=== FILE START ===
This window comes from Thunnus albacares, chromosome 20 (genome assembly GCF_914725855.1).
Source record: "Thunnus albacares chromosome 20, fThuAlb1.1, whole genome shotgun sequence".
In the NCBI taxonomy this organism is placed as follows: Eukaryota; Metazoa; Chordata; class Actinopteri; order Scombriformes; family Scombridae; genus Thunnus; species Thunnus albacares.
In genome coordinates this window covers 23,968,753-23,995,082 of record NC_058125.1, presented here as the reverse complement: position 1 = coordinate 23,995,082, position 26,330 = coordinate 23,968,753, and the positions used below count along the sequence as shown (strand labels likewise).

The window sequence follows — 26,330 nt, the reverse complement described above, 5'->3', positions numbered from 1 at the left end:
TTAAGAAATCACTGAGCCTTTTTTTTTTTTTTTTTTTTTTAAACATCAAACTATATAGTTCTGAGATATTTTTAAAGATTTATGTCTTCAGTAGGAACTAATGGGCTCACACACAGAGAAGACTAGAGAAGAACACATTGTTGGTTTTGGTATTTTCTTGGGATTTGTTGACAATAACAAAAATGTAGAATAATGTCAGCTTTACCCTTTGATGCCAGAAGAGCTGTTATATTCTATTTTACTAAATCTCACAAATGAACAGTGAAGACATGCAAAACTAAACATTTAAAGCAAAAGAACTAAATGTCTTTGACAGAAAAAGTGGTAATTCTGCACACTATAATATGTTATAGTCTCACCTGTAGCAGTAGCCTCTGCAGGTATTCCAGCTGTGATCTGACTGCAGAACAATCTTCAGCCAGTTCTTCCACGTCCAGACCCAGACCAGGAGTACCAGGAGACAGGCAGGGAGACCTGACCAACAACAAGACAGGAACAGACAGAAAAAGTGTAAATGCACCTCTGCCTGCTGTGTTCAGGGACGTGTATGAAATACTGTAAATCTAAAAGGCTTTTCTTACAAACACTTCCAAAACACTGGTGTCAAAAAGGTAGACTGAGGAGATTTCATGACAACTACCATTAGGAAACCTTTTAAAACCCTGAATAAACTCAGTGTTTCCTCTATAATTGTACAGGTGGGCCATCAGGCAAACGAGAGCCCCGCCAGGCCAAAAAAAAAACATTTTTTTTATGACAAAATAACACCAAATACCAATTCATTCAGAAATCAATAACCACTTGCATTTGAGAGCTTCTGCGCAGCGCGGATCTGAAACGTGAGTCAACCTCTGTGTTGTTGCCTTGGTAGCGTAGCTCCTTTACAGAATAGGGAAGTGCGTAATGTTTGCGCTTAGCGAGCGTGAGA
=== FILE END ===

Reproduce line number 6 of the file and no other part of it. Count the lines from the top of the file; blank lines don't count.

TTAAGAAATCACTGAGCCTTTTTTTTTTTTTTTTTTTTTTAAACATCAAACTATATAGTTCTGAGATATTTTTAAAGATTTATGTCTTCAGTAGGAACTAATGGGCTCACACACAGAGAAGACTAGAGAAGAACACATTGTTGGTTTTGGTATTTTCTTGGGATTTGTTGACAATAACAAAAATGTAGAATAATGTCAGCTTTACCCTTTGATGCCAGAAGAGCTGTTATATTCTATTTTACTAAATCTCACAAATGAACAGTGAAGACATGCAAAACTAAACATTTAAAGCAAAAGAACTAAATGTCTTTGACAGAAAAAGTGGTAATTCTGCACACTATAATATGTTATAGTCTCACCTGTAGCAGTAGCCTCTGCAGGTATTCCAGCTGTGATCTGACTGCAGAACAATCTTCAGCCAGTTCTTCCACGTCCAGACCCAGACCAGGAGTACCAGGAGACAGGCAGGGAGACCTGACCAACAACAAGACAGGAACAGACAGAAAAAGTGTAAATGCACCTCTGCCTGCTGTGTTCAGGGACGTGTATGAAATACTGTAAATCTAAAAGGCTTTTCTTACAAACACTTCCAAAACACTGGTGTCAAAAAGGTAGACTGAGGAGATTTCATGACAACTACCATTAGGAAACCTTTTAAAACCCTGAATAAACTCAGTGTTTCCTCTATAATTGTACAGGTGGGCCATCAGGCAAACGAGAGCCCCGCCAGGCCAAAAAAAAAACATTTTTTTTATGACAAAATAACACCAAATACCAATTCATTCAGAAATCAATAACCACTTGCATTTGAGAGCTTCTGCGCAGCGCGGATCTGAAACGTGAGTCAACCTCTGTGTTGTTGCCTTGGTAGCGTAGCTCCTTTACAGAATAGGGAAGTGCGTAATGTTTGCGCTTAGCGAGCGTGAGA